“The Never Having Money” Demon is just a statistical truth. Teachers are severely underpaid, even when think-tanks try to compare state-to-state salaries while ignoring the cost of living differences…etc. “A starter salary in Chicago Public Schools is 50K A YEAR?!?” yells some enraged sentient potato on the Chicago Tribune page, ignoring that advancement is incredibly slow, furlough days are a tough reality and Chicago’s cost of living is through the roof. Yeah, you’re going to be broke most of the time, but it can be done, and millions of teachers do it every year. Plenty of educhums in this Tumblr community have written extensively on the subject, continue reaching out! 

Now for the rest of these demons, THESE demons can be exorcised with some skill. Kids are kids, and have been kids forever. There’s graffiti on the ruins of the Coliseum amounting to “I f**ked someone’s mom here.” Give them the space to be kids, and POOF, demon gone. How much do we hate it when our parents complain about us? It’s cyclical, and I promise you, kids are no better or no worse than they have ever been. 

You might be miserable, but like I tell the kids, school (and education in general) is largely what you make of it. As much as this metaphor makes me cringe, I would check out this Cult of Pedagogy post from a few years ago. Find and do what you enjoy in teaching and let those aspects of the job be your “north star.” For me, it’s asking the kids every single Monday how their weekends went, and allowing that class time for them to share, I lose about 20 minutes of instructional time every Monday but I wouldn’t trade it for the world. 

However, there’s another way to fight the “miserable” demon; you quit teaching. I know that sounds harsh, and the media are filled with examples of “teachers who just never gave up!!!!!” This of course makes teachers who do leave the profession look like quitters and failures. I went through college with numerous (I’m talking 10-15) people who nearly completed their entire four-year college experience getting psyched to teach and get in a classroom, and left the education program a month in to student teaching realizing it just wasn’t for them after all. 

When people feel miserable, they spread it and it can bog an entire school’s culture down. The teacher’s lounge becomes this sinister dark cloud full of other people’s demons. I can tell you that you won’t be miserable 100% of the time, but will it be 30%? 64.8%? I don’t know. You will have to figure out what percentage you’ll be willing to accept as you move forward. POOF, demon gone.

All that to say, I have no idea if it’s the right path for you, only you do. You will be broke, but kids will be kids. They will be infuriating and imaginative and hopeful and angry and kind. Every teacher you ever had wrestled with these same demons on a near daily basis. Because, under the mask that most of the demons wear, it’s really about doing what is best for those who are placed in your charge. Always be questioning, and self-reflecting, but don’t let the demons hold up the mirror.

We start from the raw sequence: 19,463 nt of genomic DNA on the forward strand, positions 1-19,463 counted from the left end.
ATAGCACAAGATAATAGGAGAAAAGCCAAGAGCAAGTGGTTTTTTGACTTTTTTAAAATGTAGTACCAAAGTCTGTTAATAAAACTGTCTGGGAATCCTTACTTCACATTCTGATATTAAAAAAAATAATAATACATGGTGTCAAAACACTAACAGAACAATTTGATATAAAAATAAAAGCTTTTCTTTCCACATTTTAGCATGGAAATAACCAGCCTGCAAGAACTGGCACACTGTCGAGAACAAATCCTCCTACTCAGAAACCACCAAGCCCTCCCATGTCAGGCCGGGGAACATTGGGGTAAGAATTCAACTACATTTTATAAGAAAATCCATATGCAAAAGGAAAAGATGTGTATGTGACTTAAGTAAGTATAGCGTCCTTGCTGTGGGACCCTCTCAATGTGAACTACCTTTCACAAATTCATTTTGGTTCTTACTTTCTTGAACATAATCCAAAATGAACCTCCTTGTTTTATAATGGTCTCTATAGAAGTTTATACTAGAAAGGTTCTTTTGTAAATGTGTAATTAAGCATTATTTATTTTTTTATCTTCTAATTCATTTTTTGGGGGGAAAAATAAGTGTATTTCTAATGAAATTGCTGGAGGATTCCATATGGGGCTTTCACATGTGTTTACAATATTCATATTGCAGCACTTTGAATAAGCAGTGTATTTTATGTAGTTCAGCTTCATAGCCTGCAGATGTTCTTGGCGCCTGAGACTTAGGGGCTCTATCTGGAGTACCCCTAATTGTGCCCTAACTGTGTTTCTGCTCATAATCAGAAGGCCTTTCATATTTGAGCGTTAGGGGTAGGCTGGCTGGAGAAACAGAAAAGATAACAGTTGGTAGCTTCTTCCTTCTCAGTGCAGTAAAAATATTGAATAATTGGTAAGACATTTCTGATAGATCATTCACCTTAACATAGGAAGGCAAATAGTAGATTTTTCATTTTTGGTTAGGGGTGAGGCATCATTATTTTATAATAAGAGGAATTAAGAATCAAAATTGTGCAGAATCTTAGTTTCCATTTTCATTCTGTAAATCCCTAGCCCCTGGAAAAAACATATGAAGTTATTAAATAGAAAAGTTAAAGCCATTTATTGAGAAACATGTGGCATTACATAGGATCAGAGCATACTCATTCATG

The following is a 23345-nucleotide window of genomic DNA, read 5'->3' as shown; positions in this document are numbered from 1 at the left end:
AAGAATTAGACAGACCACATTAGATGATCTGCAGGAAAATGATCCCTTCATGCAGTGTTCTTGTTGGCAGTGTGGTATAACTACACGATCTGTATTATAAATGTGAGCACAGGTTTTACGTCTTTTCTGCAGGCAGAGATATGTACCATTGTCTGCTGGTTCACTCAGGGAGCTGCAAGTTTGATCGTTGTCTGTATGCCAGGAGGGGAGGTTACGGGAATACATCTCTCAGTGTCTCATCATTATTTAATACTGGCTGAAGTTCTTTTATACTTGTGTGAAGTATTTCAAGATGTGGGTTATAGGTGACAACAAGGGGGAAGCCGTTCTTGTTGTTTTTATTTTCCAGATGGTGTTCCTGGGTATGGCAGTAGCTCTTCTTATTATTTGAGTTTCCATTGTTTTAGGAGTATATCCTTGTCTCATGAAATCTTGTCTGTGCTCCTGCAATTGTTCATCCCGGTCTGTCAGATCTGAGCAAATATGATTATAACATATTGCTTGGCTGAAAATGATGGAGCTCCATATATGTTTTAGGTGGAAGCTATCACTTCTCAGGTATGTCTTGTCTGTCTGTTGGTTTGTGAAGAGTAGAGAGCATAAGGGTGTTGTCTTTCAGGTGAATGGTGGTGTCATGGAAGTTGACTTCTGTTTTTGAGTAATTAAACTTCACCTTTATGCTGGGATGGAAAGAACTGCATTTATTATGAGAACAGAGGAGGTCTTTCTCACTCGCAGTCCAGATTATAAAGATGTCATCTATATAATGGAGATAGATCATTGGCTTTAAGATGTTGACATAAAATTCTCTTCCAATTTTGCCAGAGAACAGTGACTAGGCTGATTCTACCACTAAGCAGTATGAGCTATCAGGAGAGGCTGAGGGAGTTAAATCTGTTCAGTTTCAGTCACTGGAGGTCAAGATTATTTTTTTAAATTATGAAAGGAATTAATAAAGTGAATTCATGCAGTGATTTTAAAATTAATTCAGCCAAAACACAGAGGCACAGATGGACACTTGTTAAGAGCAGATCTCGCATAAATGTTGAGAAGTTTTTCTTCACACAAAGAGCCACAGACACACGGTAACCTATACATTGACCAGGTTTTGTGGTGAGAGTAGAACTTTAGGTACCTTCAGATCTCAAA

-WCT 

Guess who’s going back to school this year??

Hint: It’s me!

I got my acceptance letter from my university a few minutes ago letting me know I’d been accepted to their induction program. Which is fancy words for I was accepted to their program that lets me clear my teaching credential. I’m super happy to be getting this done.

This is the last year my university is offering a one year program to clear the credential. As of all of the following years, it’ll be a two year program. Dodged THAT bullet!! Whew!

Clearing my credential, then next stop, grad school! Yuckkk.

I’m equal parts very happy and upset about this. I’m very happy to get into this program and officially being done getting my credential. Yet, I’m also dreading the fact that I am going back to school. I actually hate going to school and it is one of my hugest sources of anxiety.

And so continues the chronicles of the teacher who hates being a student.

reflecting on 1st year of uni

what i nailed

- i made friends who i enjoy the company of and really care about me
- i passed first year
- attended at least 80% of lectures and all tutorials
- at least attempted all homeworks
- found an awesome house to live in next year
- joined societies, including being on debating society’s committee
- survived a break up
- didn’t fall out with my flatmates even though they really annoyed me
- cooked for myself pretty much every night
- loved myself again

what i can improve on

- be more patient with people you love, it’s not a big deal that the kitchen is not immaculate or if they nick your vodka sometimes
- keep my desk and room tidy 
- exercise more
- mastering course content early on so i avoid cramming at exam season
- bringing back structure in my routine

- i invite you all to do the same thing
- srsly think about all the good things you have done this year
- it can be as “small” as getting up and getting dressed in the morning :) 

vimeo

A father chronicled his son’s first year–from being born three months premature through his first birthday.

It’s just amazing to me what modern medicine can do with such little babies.